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What it feels like to be outlawyered - and how to keep a level head when it happens

There will be times when you best your opponent, but there will also be times when they best you. When your opponent gets the better of you, it might feel like you’ve been up all night preparing your case while your opponent was out making connections at happy hour. It might feel like your opponent saw your every move coming. It might feel like your opponent had an inside track with some unique insight to your judge.

When you’ve done all you can to prepare, yet you still wind up on the wrong side of the outcome, it’s time to study what went wrong and critically evaluate what happened. It’s not always about differences in personal skill. In such situations, it’s quite likely your opponent knew something you didn’t.

Here are four signs your opponent knows something you don’t:

1. Opposing counsel knows the specific courts and judges your judge favors

  • The judge is only citing to authority listed in your opponent’s brief.
  • While you and your opponent both found cases with similar holdings, opposing counsel found cases your judge was already familiar with.
  • Opposing counsel was able to rely upon unpublished local precedent you did not find in your research.

When your opposing counsel cites cases your judge is already familiar with, it would be natural to attribute this to factors you can’t replicate, such as luck or prior familiarity with the judge. But what if it’s more than that? What might initially appear as luck or familiarity could be access to data that helped opposing counsel to inform their strategy.

2. Opposing counsel is punching above their weight

  • They are responding with the quickness and precision of a firm with more associates, paralegals, and staff than they have.
  • They seem to be better able to rely on data when planning their case and making their argument.
  • They seem to be attracting bigger clients than you would expect while keeping them happy with excellent results.

When you notice other firms are punching above their weight in terms of landing big clients or producing a higher volume of quality work product than you’d expect based on the size of their firm, it would be easy to surmise they are putting in long hours and working themselves to the bone. But, it’s just as likely that they have invested in tools to help them be more efficient in their research, litigation, and practice management.

3. Opposing counsel is seeing the things you’re missing.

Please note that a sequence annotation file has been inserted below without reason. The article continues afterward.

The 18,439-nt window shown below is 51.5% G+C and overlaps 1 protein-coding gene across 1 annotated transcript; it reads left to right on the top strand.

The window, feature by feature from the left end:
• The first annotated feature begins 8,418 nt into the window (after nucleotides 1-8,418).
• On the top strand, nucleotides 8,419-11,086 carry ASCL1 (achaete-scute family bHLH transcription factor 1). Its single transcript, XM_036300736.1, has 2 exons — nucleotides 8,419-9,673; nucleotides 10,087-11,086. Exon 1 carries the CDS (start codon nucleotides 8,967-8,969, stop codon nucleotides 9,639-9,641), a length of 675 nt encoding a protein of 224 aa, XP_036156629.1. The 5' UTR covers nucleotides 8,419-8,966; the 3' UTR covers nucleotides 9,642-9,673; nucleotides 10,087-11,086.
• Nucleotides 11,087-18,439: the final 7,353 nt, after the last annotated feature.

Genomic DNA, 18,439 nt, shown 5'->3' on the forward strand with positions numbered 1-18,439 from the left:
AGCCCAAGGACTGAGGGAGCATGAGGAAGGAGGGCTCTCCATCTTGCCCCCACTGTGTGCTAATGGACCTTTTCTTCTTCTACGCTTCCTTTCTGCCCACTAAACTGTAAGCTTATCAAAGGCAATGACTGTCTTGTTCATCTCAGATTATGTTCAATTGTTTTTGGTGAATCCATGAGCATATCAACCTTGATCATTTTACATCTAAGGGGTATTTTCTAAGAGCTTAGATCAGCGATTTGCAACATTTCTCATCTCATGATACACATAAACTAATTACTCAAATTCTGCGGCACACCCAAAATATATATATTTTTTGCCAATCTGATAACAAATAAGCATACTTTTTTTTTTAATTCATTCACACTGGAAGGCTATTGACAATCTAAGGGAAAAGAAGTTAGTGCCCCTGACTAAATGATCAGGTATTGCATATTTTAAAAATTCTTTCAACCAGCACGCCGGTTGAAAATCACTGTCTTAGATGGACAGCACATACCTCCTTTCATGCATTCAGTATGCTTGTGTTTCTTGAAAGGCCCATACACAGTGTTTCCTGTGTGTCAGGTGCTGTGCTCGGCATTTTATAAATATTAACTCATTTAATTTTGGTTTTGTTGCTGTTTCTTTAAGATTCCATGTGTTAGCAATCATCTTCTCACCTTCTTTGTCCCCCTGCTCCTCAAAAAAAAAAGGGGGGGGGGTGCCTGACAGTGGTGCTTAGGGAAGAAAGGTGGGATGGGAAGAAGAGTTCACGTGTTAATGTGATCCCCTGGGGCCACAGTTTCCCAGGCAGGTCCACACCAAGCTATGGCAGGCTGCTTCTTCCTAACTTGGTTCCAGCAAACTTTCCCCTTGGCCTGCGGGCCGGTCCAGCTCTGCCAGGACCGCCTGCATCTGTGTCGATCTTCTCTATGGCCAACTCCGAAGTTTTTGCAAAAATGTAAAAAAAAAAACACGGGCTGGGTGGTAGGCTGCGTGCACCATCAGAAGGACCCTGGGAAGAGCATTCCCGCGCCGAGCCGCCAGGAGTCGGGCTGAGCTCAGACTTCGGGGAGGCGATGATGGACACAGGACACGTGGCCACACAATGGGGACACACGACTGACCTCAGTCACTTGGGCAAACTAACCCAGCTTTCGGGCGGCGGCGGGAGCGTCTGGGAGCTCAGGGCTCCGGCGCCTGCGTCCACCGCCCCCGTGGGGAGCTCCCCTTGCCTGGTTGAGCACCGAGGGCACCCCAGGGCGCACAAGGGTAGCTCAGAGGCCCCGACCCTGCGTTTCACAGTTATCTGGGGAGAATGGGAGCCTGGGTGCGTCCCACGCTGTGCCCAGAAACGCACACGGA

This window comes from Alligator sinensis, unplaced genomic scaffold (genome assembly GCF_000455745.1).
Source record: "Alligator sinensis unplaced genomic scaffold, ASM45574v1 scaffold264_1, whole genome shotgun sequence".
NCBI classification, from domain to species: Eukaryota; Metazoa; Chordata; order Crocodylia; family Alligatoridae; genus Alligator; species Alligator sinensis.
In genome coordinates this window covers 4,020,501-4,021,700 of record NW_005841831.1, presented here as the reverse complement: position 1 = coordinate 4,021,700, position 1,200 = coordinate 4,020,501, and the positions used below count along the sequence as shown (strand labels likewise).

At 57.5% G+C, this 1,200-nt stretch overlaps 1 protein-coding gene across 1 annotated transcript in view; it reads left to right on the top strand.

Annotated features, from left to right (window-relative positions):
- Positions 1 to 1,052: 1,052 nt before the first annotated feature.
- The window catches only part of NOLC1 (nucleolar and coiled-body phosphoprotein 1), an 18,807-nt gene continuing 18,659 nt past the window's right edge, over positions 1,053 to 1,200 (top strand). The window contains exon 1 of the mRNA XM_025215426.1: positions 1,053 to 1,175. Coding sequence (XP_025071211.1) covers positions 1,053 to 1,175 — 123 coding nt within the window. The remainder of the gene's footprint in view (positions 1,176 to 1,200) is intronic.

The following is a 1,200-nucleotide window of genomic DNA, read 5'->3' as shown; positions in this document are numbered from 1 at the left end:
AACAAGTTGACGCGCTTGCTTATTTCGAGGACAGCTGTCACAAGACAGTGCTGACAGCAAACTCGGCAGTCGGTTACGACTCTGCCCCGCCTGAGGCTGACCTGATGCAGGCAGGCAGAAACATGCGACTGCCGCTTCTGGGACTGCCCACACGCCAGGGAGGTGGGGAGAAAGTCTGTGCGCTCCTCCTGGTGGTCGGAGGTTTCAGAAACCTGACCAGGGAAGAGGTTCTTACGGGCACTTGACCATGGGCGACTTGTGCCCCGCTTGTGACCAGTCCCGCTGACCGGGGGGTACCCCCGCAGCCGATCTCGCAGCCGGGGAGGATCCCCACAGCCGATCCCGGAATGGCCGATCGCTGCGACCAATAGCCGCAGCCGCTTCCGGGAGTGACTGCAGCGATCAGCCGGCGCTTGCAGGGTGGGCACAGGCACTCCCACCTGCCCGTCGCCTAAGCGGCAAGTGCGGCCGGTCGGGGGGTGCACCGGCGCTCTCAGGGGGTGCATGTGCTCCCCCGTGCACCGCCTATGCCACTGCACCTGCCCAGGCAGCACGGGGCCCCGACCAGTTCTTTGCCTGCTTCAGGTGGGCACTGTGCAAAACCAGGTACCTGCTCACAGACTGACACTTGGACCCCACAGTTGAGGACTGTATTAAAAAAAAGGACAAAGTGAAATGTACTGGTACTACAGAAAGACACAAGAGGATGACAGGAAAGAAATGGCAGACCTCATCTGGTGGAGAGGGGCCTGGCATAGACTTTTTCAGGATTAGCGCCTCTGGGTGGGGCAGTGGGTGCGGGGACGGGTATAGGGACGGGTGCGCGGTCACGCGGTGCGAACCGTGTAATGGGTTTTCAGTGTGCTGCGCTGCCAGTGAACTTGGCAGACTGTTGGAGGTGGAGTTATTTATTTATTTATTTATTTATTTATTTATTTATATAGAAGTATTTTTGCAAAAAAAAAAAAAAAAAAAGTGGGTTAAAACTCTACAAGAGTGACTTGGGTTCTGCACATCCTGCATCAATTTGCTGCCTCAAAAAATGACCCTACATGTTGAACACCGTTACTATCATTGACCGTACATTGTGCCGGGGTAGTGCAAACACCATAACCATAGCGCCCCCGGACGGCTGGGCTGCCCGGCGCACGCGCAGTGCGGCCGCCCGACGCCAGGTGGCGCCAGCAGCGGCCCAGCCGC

• They found the perfect case in a local court to support their argument, and you didn’t see it coming.
  • When you think you have your opponent cornered on an issue, they find the exact nugget of information that undermines your gambit.
  • After you strain to find a citation to support your argument, opposing counsel turns it around on you with conflicting higher authority, sinking your case.

When you find an opponent who seems to have an unusually strong grasp on case law and always seems to find the perfect case to support their position, you will have a difficult time on your hands. But you might not be on equal footing. There is a good chance they have invested in the right citation analysis tool that helps them verify their work and helps them poke holes in other attorneys’ work.

4. Opposing counsel is managing timelines and contingencies better than you are.

  • They seem to have a superior game plan and are managing their resources better by anticipating when and how the court will rule.
  • They are confident about knowing when to settle and when to charge into litigation.
  • They seem to be doing it all with ease, showing few signs of stress and pressure.

When you see an opponent anticipating timelines and managing contingencies well, it’s easy to scratch your head and wonder how they seem to know the unknowable. In these situations, it’s almost certain they have access to data-driven analytics that helps them see trends and patterns that were all but undetectable a few years ago.

Closing the knowledge gap

Although it’s frustrating to be outlawyered, the good news is that you can close the knowledge gap when you study the situation carefully. When you move your focus from the signs you see at the surface, you’ll start to recognize what is driving those results behind the scenes. And once you see what’s driving the results, you can level the playing field.

Level the playing field

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